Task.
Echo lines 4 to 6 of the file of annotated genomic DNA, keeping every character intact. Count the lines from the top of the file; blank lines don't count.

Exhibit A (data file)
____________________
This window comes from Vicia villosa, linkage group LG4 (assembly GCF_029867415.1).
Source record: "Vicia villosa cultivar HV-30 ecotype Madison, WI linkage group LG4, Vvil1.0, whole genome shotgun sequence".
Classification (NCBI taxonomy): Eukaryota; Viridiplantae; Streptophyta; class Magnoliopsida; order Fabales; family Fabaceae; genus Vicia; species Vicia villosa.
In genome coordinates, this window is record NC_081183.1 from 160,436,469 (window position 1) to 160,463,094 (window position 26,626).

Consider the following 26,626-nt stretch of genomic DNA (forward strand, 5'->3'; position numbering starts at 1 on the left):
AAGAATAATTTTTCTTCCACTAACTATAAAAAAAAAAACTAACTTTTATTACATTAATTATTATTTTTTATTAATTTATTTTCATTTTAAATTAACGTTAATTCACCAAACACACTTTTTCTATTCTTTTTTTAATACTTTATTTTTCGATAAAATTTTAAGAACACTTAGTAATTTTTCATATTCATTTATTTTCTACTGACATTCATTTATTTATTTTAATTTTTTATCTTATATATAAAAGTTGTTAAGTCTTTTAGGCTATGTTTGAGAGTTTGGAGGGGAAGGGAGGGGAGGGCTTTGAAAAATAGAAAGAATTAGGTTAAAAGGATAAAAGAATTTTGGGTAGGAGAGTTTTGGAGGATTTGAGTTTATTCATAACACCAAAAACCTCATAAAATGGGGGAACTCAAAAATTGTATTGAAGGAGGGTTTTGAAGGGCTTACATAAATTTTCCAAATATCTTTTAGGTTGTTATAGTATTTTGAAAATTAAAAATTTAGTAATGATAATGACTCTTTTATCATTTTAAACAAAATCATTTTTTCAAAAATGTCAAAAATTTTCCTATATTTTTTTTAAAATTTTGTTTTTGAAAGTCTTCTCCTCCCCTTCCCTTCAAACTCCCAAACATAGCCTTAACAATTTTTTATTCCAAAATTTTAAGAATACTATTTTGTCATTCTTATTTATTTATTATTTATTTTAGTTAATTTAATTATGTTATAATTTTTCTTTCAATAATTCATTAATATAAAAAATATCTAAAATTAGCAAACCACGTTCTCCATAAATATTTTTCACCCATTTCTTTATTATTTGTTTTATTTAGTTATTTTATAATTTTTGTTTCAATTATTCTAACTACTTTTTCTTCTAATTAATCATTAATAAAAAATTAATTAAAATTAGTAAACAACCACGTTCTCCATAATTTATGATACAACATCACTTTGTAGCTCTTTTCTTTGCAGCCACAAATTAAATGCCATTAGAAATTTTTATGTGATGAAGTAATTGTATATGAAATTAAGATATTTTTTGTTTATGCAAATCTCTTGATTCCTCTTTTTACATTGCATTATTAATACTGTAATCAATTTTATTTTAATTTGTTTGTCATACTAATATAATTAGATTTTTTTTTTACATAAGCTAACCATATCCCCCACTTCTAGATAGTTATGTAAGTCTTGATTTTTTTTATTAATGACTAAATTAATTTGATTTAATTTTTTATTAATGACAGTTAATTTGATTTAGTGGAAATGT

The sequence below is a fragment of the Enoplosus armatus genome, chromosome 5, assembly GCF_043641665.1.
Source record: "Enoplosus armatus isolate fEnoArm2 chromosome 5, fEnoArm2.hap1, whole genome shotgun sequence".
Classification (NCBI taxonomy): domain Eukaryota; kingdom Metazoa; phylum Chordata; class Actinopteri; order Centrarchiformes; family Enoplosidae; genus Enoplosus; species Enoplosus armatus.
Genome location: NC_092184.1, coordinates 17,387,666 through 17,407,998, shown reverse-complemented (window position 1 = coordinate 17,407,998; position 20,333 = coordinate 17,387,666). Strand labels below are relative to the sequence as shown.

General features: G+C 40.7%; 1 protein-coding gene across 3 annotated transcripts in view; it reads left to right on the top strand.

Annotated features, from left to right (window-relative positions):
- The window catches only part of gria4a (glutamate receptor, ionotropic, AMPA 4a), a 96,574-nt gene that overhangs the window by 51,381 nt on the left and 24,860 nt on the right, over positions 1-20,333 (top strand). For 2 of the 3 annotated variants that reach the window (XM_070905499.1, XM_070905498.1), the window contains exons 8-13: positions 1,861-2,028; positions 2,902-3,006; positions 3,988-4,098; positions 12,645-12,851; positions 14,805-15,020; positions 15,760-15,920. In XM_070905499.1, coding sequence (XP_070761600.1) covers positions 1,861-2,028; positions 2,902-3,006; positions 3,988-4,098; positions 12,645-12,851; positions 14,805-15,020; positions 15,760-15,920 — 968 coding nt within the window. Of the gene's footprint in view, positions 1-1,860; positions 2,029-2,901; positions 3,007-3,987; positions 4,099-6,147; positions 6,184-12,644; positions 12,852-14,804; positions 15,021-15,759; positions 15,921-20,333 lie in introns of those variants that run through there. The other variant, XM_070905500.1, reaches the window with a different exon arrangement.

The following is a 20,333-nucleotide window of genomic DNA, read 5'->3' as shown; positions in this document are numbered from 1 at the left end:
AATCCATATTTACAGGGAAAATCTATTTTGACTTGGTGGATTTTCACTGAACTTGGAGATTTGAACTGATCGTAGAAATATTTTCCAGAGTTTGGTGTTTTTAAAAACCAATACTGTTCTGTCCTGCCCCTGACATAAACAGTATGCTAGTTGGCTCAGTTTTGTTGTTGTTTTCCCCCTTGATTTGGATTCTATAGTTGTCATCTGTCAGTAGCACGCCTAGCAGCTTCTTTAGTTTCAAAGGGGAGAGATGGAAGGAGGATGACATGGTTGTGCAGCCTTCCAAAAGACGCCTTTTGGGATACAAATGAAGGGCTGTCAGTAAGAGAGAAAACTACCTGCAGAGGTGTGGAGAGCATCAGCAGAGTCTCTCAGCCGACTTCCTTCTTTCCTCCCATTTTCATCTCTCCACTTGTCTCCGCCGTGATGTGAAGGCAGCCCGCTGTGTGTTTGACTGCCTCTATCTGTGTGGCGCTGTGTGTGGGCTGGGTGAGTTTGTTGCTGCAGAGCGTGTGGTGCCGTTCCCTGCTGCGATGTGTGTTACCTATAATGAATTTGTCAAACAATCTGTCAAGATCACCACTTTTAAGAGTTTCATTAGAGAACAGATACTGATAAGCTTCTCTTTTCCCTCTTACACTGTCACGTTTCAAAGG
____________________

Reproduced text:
In genome coordinates, this window is record NC_081183.1 from 160,436,469 (window position 1) to 160,463,094 (window position 26,626).

Consider the following 26,626-nt stretch of genomic DNA (forward strand, 5'->3'; position numbering starts at 1 on the left):
AAGAATAATTTTTCTTCCACTAACTATAAAAAAAAAAACTAACTTTTATTACATTAATTATTATTTTTTATTAATTTATTTTCATTTTAAATTAACGTTAATTCACCAAACACACTTTTTCTATTCTTTTTTTAATACTTTATTTTTCGATAAAATTTTAAGAACACTTAGTAATTTTTCATATTCATTTATTTTCTACTGACATTCATTTATTTATTTTAATTTTTTATCTTATATATAAAAGTTGTTAAGTCTTTTAGGCTATGTTTGAGAGTTTGGAGGGGAAGGGAGGGGAGGGCTTTGAAAAATAGAAAGAATTAGGTTAAAAGGATAAAAGAATTTTGGGTAGGAGAGTTTTGGAGGATTTGAGTTTATTCATAACACCAAAAACCTCATAAAATGGGGGAACTCAAAAATTGTATTGAAGGAGGGTTTTGAAGGGCTTACATAAATTTTCCAAATATCTTTTAGGTTGTTATAGTATTTTGAAAATTAAAAATTTAGTAATGATAATGACTCTTTTATCATTTTAAACAAAATCATTTTTTCAAAAATGTCAAAAATTTTCCTATATTTTTTTTAAAATTTTGTTTTTGAAAGTCTTCTCCTCCCCTTCCCTTCAAACTCCCAAACATAGCCTTAACAATTTTTTATTCCAAAATTTTAAGAATACTATTTTGTCATTCTTATTTATTTATTATTTATTTTAGTTAATTTAATTATGTTATAATTTTTCTTTCAATAATTCATTAATATAAAAAATATCTAAAATTAGCAAACCACGTTCTCCATAAATATTTTTCACCCATTTCTTTATTATTTGTTTTATTTAGTTATTTTATAATTTTTGTTTCAATTATTCTAACTACTTTTTCTTCTAATTAATCATTAATAAAAAATTAATTAAAATTAGTAAACAACCACGTTCTCCATAATTTATGATACAACATCACTTTGTAGCTCTTTTCTTTGCAGCCACAAATTAAATGCCATTAGAAATTTTTATGTGATGAAGTAATTGTATATGAAATTAAGATATTTTTTGTTTATGCAAATCTCTTGATTCCTCTTTTTACATTGCATTATTAATACTGTAATCAATTTTATTTTAATTTGTTTGTCATACTAATATAATTAGATTTTTTTTTTACATAAGCTAACCATATCCCCCACTTCTAGATAGTTATGTAAGTCTTGATTTTTTTTATTAATGACTAAATTAATTTGATTTAATTTTTTATTAATGACAGTTAATTTGATTTAGTGGAAATGT